Last night I paid a farewell visit to L'Orangerie--an early birthday dinner courtesy of my parents.
This place had always been a favorite of theirs, and mine too--I went there for the first time for my 12th birthday, again for my 25th, and several times more for other big events. I had my very first taste of caviar here, and once got a free glass of Armagnac there for inflicting my bad French on one of the servers. So I knew I had to go back to say goodbye.
We were all a bit worried that they might be a bit apathetic, and content to get through the rest of the year with no major mishaps. But to our delight, they were definitely still on their 'A' game.
The meal started with a very strange amuse guele (a little glass mug filled with about 2 ounces of a cold lentil salad, topped with yogurt and chives). It was tasty enough (the lentils were nicely seasoned and pleasantly tangy, the yogurt creamy and not overly tart). But it seemed more like something you'd find at a potluck for vegetarians than at an upscale restaurant.
For appetizers, the three of us ordered the scrambled eggs with caviar, served in egg shells presented in little silver egg cups; foie gras ravioli (one of their specials), and artichoke ravioli.
I knew I had to have those eggs: I thought they were the coolest thing ever when I was 12, and they're still pretty neat now. The eggs were slowly cooked in what must have been a generous quantity of butter--creamy, but not at all greasy. Mom's foie gras ravioli were filled with large chunks of seared foie gras, and came with a very rich (but not overwhelming) sauce with truffles and cabbage. I didn't get to taste Dad's artichoke ravioli, but he said it was excellent--he liked that the ravioli skins themselves were thin and delicate, and not at all tough or gummy as they can often be.
For mains, I had roast squab with truffled potatoes and cabbage; the 'rents had roast scallops with (I think) risotto and a roast lamb loin with polenta. My squab was nice and rare as I had requested, and the potato/cabbage mixture that went with it darned tasty. Dad loved the polenta that came with his lamb ("very creamy") and said the meat was very tender. Mom likewise enjoyed her scallops. The presentation on all the dishes was elegant but not fussy--there were discreet decorative lines of sauce on the plates, but nothing that would make one hesitate to dig in and eat.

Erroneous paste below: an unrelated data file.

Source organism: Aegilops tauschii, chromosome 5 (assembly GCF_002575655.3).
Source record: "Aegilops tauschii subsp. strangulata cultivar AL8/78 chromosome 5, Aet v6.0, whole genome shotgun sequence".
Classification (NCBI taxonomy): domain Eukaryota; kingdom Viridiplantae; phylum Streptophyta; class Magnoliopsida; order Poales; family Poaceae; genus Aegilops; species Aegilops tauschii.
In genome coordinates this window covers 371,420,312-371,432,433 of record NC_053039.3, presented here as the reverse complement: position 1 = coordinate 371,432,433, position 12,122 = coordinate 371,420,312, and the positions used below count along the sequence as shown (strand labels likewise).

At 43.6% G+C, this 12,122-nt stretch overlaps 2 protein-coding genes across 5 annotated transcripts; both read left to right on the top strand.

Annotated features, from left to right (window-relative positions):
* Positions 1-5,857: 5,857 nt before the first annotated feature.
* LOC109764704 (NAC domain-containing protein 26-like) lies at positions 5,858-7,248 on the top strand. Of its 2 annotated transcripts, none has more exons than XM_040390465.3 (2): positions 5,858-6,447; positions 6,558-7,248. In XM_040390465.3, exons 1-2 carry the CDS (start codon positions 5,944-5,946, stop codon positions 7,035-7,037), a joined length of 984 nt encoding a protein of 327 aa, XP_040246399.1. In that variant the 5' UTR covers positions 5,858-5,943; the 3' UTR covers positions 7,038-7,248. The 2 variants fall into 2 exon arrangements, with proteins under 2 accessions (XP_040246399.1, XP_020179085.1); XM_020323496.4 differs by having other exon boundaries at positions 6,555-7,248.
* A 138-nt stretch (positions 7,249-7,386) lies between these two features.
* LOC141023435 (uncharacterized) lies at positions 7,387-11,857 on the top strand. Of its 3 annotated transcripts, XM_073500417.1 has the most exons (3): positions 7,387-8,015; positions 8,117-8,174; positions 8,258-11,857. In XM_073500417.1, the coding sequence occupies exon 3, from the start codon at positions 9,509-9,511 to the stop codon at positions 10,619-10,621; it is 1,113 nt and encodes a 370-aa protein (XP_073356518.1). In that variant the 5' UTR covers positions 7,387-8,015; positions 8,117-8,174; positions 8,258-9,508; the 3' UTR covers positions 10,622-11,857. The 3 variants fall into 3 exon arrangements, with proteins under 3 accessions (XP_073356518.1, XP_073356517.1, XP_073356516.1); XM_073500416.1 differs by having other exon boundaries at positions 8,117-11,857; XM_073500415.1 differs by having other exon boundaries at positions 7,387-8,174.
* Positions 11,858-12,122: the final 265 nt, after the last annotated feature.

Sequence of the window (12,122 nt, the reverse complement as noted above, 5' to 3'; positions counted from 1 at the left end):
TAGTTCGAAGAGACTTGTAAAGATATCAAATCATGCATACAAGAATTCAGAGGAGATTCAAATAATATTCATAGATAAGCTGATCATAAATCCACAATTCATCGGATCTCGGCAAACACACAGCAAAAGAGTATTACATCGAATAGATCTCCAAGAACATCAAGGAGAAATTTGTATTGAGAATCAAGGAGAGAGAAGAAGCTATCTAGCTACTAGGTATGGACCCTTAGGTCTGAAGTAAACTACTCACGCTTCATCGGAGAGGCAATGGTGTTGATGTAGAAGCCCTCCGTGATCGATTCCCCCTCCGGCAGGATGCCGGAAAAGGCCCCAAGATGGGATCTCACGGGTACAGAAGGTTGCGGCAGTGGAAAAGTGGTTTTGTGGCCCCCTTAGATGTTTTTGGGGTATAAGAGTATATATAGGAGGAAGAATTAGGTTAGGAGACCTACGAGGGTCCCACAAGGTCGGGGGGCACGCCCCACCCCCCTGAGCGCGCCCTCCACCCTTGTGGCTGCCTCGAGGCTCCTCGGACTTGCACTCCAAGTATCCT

For dessert, we shared their thin apple tart with a puff pastry crust--both the thinly sliced apples and the crispy crust were slightly caramelized, which lent a nice bittersweet touch. This was served with a very generous assortment of petit fours--twelve pieces, four for each of us. The assortment consisted of a tiny dome of passionfruit cheesecake on a crispy cookie disk, an airy cylinder of tangy lemon mousse on the same cookie base, a very intensely flavored cube of fruit jelly (I could not for the life of me tell what fruit or fruits were involved, but darn, it was tasty), and a little dark-chocolate tart shell filled with mocha mousse. All of these had nice, clear, clean flavors and none were overly sweet.
The service was cheerful and helpful, and everyone working there seemed to be in a good mood (or at least, did a great job of pretending to be in a good mood). We were in a good mood, too, until we stepped out into the driveway and realized this was the last meal we'd ever have there.
All in all, a terrific experience. What a pity that we will soon lose this place!
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